A Jack of all Trades and Master of all: The Thirty Chapter IV
It couldn’t be done, the industry said with amusement. You can’t possibly shoot pictures and listen to sound at the same time, and whatever else. Today, we may take that for granted, but the ego of The Thirty, the first UK videojournalists assumed all journalism was within their cross hair.
It would make them eminently employable, but also cursed. For many years, several group members hid their association with videojournalism to fend of claims of amateurism about their work. Others saw things, understood so deeply the psychology of media and audiences, were so far above the norm, that TV executives didn’t get them. Their souls, creativity, work ethic remained unfulfilled.
On October 21st 2013, my good friend and former VJ Steve Punter, would literally write his last post on Facebook before taking his life. He wrote.
After nearly 20 years
In and out
I will come out of this door
for the last time
Sometime after 11 o clock
Hope she misses me
When I am gone
It’s been fun
In 1998, The Thirty had become many more, but the physical repository of their creativity, Channel One was to close down. Videojournalism would be revived at the BBC three years later, but with significant changes. What you may know as videojournalism today comes from a pared down use of the form, reworked by leading broadcasters, the BBC,CNN and others.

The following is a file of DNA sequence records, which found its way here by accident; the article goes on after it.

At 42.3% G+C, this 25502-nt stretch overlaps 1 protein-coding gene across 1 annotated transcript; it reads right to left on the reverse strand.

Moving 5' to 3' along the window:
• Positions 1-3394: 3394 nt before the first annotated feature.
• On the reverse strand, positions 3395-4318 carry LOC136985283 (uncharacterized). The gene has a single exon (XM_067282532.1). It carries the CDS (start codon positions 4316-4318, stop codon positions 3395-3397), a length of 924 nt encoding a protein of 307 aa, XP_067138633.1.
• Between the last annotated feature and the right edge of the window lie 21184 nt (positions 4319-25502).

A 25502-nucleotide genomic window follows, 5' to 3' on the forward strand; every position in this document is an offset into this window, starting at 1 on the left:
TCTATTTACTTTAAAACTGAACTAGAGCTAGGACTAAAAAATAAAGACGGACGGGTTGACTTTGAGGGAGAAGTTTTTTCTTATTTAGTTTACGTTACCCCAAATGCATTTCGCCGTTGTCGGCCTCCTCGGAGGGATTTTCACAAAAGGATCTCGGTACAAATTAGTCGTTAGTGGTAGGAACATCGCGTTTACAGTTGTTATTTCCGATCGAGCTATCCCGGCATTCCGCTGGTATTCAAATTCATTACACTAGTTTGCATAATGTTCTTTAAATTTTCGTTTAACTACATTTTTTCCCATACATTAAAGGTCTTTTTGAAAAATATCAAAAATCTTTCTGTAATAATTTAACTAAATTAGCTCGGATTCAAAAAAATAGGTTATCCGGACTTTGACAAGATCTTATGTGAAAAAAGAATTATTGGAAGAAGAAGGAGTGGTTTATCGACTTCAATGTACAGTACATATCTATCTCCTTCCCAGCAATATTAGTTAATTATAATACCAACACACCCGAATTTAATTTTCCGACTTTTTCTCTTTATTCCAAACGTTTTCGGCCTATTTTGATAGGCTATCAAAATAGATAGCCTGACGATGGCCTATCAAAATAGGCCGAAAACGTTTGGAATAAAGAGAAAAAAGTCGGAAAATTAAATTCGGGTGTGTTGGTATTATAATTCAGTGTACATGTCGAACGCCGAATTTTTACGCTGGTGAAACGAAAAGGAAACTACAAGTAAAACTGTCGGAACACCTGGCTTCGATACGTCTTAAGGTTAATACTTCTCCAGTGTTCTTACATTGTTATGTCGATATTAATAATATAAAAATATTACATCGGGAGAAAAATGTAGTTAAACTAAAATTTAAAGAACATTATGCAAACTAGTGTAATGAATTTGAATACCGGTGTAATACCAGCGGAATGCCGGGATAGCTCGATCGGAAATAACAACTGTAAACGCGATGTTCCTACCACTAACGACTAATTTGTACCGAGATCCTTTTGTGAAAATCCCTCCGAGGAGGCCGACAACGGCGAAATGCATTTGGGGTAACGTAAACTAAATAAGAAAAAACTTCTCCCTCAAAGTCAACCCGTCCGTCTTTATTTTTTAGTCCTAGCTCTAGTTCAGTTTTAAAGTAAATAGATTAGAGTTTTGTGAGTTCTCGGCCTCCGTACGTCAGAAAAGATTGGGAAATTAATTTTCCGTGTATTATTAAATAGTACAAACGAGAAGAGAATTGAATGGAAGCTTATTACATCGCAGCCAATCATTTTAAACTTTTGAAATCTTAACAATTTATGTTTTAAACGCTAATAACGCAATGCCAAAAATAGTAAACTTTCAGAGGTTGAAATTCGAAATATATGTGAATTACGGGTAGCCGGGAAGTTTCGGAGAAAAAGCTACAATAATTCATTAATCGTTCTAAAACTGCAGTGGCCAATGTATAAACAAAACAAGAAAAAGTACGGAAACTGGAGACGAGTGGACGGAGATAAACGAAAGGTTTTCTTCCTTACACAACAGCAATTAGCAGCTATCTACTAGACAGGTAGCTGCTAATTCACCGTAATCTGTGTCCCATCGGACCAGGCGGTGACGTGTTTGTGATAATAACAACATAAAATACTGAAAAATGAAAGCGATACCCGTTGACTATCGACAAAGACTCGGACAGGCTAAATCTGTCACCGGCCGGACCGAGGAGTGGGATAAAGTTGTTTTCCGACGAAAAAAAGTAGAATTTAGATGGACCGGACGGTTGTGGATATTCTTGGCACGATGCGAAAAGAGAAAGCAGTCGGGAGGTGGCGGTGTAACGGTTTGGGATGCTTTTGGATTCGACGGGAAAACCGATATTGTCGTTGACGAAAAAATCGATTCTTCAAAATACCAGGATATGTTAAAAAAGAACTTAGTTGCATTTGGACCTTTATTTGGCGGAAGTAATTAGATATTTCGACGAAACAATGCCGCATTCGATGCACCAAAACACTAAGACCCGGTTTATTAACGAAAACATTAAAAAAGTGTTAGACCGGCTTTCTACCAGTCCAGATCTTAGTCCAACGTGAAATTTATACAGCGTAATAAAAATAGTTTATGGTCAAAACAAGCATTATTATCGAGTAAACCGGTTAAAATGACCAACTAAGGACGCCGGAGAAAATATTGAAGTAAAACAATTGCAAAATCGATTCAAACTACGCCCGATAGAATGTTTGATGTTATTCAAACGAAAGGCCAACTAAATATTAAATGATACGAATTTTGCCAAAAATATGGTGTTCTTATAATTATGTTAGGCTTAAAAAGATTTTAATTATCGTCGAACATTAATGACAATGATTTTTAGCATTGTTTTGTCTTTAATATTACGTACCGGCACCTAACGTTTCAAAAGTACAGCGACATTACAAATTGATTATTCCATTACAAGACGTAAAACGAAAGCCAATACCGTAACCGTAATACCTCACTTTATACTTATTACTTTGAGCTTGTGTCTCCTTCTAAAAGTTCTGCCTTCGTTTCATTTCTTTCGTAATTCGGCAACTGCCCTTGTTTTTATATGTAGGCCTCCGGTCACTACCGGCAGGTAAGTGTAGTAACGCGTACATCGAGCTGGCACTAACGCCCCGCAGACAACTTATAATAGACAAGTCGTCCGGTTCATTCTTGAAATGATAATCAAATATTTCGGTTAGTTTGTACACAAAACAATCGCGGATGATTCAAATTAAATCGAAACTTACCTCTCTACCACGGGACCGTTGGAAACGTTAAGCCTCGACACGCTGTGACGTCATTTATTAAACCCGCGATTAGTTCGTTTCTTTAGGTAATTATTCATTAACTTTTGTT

But its spirit of the Jack of all trades and aspiring to be the master of all lived on, somewhat disparately. The Net would spawn different styles of journalism some genuine, others constituted new businesses getting on the act.
But amongst the exemplars, patterns could be observed. Yes, they could do many things, but the manner in which they produced media had a quality it to it. Their stories, the way they used sequences, narration, dramaturgy, characterisation, post human editing, to an audience looked like something other than news journalism, and it was winning awards. The only rules, were there were no rules, it was about understanding the audience and re-representing meaning for them.
There are many whom I’ve had the privilege to meet. To list them would take me a while, so if you’ll forgive me, I’ll talk about a person who’s passionate about this, and was judged by others — me.
Next up, a personal portfolio of Cinema Journalism